|Image from Amazon. dot com.|
All Your Base Are Belong To Us is a pretty spiffy overview of the video game industry from a somewhat unique perspective – The 300ish pages of Harold Goldberg’s book instead focus mostly on the development of the games themselves, as opposed to the rise and falls of the companies involved.
Yes, it’s kind of weird that that’s a “unique” perspective for a video game book, but most of the previous ones I’ve read only mention the games themselves in passing, as opposed to charting the rise and fall (and sometimes rise again) of companies like Atari, Nintendo, Microsoft and Sony. It also helps that Goldberg has a bit more of a journalism background than some other writers who have tackled the games’ industry; the book is well-researched and doesn’t make leaps when it comes to its subjects.
However, while Goldberg does cover some unique ground – AYBABTU came out in 2011, so there is plenty about BioShock’s development and the Wii – he doesn’t really go broad enough for my taste. For example, the first 50 pages are still devoted to the rise of Nolan Bushnell and the video game crash of the early 1980s, both of which are covered more in-depth and better in at least three other books. The same thing goes with the courting ritual of Tetris, which has a footnote acknowledging that Game Over by David Sheff is a better book on the subject, but then goes on for a dozen pages anyway about Tetris.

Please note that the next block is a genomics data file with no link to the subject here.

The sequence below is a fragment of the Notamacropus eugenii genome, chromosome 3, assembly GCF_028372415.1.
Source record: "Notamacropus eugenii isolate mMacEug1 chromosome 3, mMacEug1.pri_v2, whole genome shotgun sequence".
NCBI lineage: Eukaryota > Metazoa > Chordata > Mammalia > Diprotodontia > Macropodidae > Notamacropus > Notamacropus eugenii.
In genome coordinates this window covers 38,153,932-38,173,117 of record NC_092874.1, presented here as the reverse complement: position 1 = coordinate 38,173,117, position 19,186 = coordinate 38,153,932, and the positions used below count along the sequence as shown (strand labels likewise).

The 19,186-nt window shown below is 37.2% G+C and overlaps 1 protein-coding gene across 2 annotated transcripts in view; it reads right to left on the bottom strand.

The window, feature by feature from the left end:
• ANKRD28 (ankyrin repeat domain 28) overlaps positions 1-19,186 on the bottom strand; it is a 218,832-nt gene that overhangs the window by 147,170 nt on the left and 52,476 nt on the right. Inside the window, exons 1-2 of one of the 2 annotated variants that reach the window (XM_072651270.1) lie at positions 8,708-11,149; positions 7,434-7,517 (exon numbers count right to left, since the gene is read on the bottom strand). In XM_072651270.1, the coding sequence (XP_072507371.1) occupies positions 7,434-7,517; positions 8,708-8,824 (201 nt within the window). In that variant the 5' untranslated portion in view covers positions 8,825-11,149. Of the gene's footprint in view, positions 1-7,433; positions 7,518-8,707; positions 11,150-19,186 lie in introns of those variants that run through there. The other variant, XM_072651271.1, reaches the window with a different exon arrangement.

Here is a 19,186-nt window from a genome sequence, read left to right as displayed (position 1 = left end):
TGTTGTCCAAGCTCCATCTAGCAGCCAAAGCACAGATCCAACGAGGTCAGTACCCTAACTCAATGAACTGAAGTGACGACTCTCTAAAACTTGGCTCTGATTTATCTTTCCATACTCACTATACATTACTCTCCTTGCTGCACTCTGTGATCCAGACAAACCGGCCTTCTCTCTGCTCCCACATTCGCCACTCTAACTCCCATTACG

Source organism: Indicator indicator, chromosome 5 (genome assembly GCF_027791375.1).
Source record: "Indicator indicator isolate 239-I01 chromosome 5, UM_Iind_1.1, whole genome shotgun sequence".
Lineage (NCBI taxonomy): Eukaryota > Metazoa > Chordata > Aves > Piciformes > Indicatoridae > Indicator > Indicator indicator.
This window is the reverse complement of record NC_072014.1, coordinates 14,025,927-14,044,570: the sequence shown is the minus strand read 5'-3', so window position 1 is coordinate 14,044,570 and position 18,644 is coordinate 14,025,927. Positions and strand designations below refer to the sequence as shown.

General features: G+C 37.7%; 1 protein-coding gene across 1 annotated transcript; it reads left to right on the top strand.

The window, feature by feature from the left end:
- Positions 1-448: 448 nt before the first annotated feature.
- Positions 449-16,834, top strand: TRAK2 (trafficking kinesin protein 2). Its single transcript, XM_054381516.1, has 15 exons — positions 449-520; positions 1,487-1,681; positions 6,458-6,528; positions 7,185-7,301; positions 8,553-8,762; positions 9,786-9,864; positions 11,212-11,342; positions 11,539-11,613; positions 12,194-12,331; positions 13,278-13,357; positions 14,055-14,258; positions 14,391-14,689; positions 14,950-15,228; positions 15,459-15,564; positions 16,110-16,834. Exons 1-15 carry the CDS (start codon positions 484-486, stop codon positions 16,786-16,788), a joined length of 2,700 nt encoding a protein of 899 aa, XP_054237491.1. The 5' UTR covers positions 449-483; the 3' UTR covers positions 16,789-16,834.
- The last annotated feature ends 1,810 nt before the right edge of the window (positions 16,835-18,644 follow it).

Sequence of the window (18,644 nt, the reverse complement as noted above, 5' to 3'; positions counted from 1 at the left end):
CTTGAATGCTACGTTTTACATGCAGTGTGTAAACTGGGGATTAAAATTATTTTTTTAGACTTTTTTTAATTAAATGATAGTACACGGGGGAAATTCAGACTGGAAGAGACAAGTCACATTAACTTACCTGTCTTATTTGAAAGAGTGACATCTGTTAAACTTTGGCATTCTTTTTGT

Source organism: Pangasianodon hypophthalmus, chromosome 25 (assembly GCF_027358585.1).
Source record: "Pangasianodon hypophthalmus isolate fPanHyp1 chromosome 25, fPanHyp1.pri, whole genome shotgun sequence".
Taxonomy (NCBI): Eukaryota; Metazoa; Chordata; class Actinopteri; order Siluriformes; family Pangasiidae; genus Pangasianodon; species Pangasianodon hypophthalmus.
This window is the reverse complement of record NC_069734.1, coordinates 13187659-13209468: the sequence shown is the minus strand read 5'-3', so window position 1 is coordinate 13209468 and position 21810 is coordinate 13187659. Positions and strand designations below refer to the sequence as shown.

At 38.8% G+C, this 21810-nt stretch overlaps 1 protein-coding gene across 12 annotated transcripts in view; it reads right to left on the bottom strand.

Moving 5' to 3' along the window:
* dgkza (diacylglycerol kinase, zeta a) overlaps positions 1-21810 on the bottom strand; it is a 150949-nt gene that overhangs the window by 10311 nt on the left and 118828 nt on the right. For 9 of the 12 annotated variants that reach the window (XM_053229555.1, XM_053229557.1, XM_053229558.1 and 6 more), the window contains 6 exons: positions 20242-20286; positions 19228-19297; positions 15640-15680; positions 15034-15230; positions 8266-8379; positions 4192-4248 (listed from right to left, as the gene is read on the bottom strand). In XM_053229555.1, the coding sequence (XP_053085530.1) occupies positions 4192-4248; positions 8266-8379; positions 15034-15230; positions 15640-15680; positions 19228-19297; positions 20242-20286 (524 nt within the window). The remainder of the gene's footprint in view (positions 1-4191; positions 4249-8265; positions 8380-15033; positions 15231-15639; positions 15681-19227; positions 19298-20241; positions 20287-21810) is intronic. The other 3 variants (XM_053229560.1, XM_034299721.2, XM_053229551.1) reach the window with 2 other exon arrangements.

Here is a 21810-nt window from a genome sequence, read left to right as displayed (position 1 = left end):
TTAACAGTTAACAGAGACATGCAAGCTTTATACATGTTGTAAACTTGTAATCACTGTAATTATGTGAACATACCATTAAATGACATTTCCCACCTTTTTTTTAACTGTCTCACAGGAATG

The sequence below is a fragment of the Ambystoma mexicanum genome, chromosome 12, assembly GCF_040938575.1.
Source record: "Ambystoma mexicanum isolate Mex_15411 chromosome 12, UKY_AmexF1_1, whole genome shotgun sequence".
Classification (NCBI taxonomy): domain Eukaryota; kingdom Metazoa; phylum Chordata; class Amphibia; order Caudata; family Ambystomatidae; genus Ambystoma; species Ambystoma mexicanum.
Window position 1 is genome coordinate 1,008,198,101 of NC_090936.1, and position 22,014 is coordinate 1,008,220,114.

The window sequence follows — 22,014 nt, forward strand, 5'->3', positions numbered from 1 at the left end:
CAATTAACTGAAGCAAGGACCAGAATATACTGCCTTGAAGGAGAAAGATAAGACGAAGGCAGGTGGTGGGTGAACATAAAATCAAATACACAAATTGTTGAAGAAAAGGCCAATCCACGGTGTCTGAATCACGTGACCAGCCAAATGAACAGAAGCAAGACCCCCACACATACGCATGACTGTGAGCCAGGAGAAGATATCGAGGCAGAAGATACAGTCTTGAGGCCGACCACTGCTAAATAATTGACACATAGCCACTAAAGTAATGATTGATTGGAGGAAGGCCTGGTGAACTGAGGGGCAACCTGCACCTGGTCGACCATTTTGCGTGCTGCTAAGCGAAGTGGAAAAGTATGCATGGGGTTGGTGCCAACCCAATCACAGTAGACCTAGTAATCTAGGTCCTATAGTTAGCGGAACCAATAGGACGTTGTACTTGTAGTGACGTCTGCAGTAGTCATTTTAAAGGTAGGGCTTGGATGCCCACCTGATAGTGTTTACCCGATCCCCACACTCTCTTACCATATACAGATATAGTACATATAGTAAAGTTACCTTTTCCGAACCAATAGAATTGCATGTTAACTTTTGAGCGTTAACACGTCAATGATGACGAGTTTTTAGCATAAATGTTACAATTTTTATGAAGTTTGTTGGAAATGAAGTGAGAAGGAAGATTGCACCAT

I’d rather these first chapters have been swapped out for something in the 2000s, which are still somewhat unexamined when it comes to gaming books. The book picks up speed once it gets past the Super Nintendo and Genesis era stuff, and focuses on the rise of online multiplayer and casual gaming. The chapters on Blizzard’s development of World of Warcraft, Sony and EverQuest, and Bejeweled were all much more compelling than yet another ode to Atari and Nintendo.
One last note – There is an odd thing going on with the book’s title, in that the meme is not discussed at all. For the uninitiated, it comes from some Engrish in the otherwise forgotten game Zero Wing. For more info, Wikipedia has got you covered. However, neither the meme nor the game are ever mentioned by Goldberg, which seems odd.
So, to steal Roger Ebert’s act, I’d give AYBABTU a mild thumbs up. There is enough interesting stuff, especially in the book’s later half, to make it worth a read, but some other tomes are better from an overall video game history perspective. In a future post, I might even do a ranking, since at this point I’ve probably read through a dozen different ones.
… I should find different hobbies.